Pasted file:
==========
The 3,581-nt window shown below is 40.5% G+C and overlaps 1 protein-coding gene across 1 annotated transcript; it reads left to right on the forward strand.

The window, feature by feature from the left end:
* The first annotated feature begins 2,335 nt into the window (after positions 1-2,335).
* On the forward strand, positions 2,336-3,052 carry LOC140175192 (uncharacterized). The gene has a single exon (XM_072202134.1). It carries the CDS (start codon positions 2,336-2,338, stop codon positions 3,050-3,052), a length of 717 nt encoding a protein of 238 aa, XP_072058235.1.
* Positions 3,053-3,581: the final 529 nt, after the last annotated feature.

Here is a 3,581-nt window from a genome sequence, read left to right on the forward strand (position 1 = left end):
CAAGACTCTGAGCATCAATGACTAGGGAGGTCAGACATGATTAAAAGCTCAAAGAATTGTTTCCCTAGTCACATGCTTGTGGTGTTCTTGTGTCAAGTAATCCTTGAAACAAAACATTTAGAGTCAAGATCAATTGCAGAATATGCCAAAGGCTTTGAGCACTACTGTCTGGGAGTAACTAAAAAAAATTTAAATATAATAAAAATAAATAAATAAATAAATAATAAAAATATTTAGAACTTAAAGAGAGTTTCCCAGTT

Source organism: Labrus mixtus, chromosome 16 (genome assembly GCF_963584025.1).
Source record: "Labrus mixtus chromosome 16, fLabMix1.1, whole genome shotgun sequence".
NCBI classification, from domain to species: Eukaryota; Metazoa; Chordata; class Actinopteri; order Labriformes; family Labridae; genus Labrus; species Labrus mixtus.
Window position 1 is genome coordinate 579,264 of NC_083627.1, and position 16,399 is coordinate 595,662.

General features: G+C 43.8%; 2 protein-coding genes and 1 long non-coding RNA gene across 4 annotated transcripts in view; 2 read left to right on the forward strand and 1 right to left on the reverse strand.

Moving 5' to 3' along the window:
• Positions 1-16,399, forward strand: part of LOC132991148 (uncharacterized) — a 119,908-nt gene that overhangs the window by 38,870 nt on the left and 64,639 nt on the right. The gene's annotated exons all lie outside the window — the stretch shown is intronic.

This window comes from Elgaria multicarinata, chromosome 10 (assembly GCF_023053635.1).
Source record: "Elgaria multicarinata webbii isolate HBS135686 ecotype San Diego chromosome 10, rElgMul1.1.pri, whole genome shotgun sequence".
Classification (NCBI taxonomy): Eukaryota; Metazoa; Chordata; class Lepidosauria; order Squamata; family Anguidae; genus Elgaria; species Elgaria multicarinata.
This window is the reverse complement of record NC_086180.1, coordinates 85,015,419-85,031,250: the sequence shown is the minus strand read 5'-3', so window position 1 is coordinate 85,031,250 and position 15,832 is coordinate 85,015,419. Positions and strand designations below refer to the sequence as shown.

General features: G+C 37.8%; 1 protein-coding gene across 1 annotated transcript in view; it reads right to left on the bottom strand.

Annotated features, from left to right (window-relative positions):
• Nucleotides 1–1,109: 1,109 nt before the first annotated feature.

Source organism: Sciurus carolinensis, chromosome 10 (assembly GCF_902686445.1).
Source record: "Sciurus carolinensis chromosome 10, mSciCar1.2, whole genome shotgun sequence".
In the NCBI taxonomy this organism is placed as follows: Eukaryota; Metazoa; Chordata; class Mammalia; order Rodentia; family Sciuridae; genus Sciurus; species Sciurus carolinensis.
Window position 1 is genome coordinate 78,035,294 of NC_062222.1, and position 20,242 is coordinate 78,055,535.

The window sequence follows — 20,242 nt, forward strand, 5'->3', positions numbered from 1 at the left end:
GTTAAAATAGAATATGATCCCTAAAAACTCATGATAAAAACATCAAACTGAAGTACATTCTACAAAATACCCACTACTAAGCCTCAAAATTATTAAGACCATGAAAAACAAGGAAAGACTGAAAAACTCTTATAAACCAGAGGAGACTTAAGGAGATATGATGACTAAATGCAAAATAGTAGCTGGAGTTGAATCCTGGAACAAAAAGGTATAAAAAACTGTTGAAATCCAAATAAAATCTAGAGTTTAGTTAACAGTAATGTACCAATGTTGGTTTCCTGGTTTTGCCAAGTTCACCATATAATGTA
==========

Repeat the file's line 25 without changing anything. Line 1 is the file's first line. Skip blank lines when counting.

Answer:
Window position 1 is genome coordinate 78,035,294 of NC_062222.1, and position 20,242 is coordinate 78,055,535.